HANNITY: You said that, after September 11th, when Congress gave the president authority — you basically said they were only confirming the constitutional authority that the president already had, which was to use all necessary and appropriate force.
Can you explain this, because it's even gone as far — we had a congressman on the program last night that thinks we need to take it — we need to investigate the possibility of impeaching the president over the use of this intelligence program, that they bypassed the FISA court, et cetera.
But you're saying this only really reaffirms the president's inherent constitutional authority. Can you explain that in detail?
GONZALES: First of all, let me just say that talk about impeachment, in this particular case, is ridiculous. This is about a commander-in-chief using authorities that have long been used by other commanders-in-chief in a time of war to engage in electronic surveillance of the enemy.
GONZALES: Ever since we've had electronic communications, and particularly during a time of war, presidents have authorized the electronic surveillance of the enemy.
People assume that once Congress passes FISA that's the end of the discussion, but you also have to see what Congress has done subsequent to the passage of FISA, and we say that if you look at the authorization to use force, that is a subsequent action by the Congress authorizing this kind of surveillance.
And also, of course, you have to look to see whether or not the statute is constitutional as applied.
HANNITY: Is it?
GONZALES: Well, I think there were some serious questions as to whether or not this statue — if the intent is to limit the ability of the president of the United States, the commander-in-chief, during a time of war to engage in electronic surveillance of the enemy, I think there are some serious questions here.
I mean, that is a core commander-in-chief power, and it is something that has been long-recognized by tradition, long-recognized in the courts. The last court to look at this issue has indicated that — this is the FISA Court of Review — has indicated that to the extent that the FISA would limit that power, that that encroachment could not stand.
HANNITY: You know what is interesting? The war of words, sometimes you'll hear people that have opposed the president's use of this, what I would argue, too, is a constitutional power, they'll say it's a domestic spying program, and the administration will say it's a terrorist surveillance program.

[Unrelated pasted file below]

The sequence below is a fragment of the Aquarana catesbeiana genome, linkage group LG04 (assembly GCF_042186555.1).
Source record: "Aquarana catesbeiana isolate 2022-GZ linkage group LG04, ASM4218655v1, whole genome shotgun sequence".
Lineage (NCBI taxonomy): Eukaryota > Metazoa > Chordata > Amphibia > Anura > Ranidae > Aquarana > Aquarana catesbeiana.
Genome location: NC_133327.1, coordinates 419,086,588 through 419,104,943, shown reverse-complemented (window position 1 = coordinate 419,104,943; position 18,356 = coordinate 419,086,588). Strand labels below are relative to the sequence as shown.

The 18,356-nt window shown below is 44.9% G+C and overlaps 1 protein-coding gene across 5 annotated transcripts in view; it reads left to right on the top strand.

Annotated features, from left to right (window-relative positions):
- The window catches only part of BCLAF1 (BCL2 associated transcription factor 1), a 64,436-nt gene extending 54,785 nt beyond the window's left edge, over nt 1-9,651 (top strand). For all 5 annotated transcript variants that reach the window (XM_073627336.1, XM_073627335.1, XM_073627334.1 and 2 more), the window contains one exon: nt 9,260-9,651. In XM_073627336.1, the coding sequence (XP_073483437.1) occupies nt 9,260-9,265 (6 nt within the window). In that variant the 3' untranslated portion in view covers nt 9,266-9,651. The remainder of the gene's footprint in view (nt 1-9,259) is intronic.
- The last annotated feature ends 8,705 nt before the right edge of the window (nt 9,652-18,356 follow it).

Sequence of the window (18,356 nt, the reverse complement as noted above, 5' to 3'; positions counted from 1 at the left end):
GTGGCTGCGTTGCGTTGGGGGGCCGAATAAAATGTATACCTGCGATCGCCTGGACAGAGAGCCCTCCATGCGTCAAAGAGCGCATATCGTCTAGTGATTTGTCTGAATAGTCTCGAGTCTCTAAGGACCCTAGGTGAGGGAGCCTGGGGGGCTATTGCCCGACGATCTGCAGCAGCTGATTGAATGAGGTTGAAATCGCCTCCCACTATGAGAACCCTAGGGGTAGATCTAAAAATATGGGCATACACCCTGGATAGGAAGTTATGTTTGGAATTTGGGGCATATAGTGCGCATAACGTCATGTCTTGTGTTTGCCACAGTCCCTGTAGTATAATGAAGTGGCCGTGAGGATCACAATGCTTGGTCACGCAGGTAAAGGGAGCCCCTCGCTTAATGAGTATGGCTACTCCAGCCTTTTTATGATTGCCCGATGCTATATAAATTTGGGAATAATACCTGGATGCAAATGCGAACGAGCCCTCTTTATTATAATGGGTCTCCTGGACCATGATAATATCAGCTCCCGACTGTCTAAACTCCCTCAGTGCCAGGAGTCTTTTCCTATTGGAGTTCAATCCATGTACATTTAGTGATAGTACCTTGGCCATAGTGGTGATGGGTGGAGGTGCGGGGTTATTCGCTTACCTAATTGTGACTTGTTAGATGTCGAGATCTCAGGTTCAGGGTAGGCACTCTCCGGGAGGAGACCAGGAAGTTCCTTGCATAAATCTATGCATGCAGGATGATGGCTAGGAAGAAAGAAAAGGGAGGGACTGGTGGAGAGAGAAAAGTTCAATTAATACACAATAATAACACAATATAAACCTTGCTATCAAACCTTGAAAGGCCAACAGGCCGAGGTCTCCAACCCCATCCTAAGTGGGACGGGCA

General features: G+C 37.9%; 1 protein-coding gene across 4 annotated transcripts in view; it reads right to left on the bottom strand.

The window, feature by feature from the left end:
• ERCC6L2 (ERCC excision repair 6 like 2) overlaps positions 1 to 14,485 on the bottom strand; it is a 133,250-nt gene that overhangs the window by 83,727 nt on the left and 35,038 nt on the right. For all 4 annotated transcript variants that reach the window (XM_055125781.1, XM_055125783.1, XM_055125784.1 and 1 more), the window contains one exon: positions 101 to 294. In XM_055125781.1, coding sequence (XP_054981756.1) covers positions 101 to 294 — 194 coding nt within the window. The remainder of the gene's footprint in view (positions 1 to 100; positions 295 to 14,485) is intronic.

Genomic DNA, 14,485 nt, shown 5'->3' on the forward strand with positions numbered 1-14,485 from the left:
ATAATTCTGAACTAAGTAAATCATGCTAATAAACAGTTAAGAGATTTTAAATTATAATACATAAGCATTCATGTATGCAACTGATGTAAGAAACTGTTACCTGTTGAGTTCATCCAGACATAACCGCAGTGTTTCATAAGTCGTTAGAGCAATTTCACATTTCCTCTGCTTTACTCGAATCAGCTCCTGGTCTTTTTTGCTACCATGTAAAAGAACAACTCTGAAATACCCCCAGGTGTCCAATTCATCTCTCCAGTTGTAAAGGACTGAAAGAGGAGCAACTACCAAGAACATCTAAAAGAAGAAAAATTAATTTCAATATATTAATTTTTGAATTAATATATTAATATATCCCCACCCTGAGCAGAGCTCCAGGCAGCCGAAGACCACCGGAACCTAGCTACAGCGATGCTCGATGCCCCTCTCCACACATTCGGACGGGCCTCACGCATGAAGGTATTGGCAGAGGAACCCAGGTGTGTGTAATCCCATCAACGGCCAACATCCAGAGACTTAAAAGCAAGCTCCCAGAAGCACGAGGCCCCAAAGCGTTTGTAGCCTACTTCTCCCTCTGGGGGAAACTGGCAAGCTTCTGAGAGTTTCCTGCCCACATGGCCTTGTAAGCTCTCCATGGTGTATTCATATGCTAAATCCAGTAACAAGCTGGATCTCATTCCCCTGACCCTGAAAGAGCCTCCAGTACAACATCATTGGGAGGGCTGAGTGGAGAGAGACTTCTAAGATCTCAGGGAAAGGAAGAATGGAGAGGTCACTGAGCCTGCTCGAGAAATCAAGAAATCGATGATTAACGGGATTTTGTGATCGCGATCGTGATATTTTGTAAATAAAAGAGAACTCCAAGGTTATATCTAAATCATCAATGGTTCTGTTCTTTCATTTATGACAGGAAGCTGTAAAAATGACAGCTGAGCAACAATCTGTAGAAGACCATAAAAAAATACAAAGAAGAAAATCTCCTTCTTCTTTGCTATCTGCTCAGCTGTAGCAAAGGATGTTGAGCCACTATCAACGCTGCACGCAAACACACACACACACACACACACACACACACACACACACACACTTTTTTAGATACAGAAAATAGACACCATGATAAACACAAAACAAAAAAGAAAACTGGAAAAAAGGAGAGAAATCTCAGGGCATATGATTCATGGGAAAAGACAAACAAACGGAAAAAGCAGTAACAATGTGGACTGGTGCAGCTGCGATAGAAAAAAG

GONZALES: It is not a domestic spying program, because every communication — the program the president has authorized is the surveillance of communications where one end is outside the United States. That is an international communication. That is not a domestic communication.
HANNITY: In other words, it has to — that was one of the main conditions that you pointed out, that it had to be somebody believed to be related to a terror organization, i.e. Al Qaeda, they had to be calling from outside the United States was one of the main criteria.
GONZALES: One of the parties had to be outside the United States, and there had to be reasonable grounds to believe by a career professional out at NSA that a party to the communication is a member of agent of al Qaeda or an affiliated terrorist organization.
HANNITY: All right. Last question about this: You know, the Foreign Intelligence Surveillance Act of 1978, Democrats are arguing it had a provision in there that you could go to this secret court and that you could get permission and you could even do it, what, 72 hours retroactively.
HANNITY: Why do you say that that is not necessary in this particular case, especially in light of the authorization of Congress immediately after the 9/11 attack?
GONZALES: First of all, before the attorney general authorizes emergency authorizations, but before I can grant that verbal authorization, I have to be satisfied that every requirement under FISA can be satisfied.
And in certain circumstances, that can be very time-consuming. We sometimes don't have days. We sometimes don't have weeks. We sometimes don't have months to go up on surveillance of a communication involving Al Qaeda. Sometimes we only have hours.
And FISA has been a very important tool in the war on terror, but it is not an effective tool under certain kinds of circumstances.
HANNITY: You enjoying the job?
GONZALES: This is a great privilege to serve the United States of America and the American people. Yes, I love my job.
HANNITY: Do you get to see the president a lot?
GONZALES: Not as much as I used to, but as Andy Card would say — the chief of staff — when I need to see the president, I get to see the president.
HANNITY: You get to see him. And then you get to go before Congress and have fun with some of those congressional committees, which...
GONZALES: You know, it's part of the job, and I think it's important to try to educate the American people through these hearings about what we're doing and why.
HANNITY: Mr. Attorney General, thank you for stopping by.
GONZALES: Thanks, Sean.